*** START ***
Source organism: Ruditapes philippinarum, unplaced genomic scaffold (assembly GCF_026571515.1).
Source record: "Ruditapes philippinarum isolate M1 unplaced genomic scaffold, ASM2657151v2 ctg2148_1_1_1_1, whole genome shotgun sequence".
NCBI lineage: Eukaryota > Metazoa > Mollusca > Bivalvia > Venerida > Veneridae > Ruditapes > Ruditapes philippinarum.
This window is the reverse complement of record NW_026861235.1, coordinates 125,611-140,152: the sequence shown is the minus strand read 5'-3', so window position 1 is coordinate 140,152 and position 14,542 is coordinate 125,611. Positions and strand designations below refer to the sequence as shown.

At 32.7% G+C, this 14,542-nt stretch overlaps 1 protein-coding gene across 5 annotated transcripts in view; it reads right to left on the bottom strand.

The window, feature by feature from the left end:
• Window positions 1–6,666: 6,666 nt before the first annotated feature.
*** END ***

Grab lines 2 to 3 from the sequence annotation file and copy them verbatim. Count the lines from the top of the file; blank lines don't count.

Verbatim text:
Source record: "Ruditapes philippinarum isolate M1 unplaced genomic scaffold, ASM2657151v2 ctg2148_1_1_1_1, whole genome shotgun sequence".
NCBI lineage: Eukaryota > Metazoa > Mollusca > Bivalvia > Venerida > Veneridae > Ruditapes > Ruditapes philippinarum.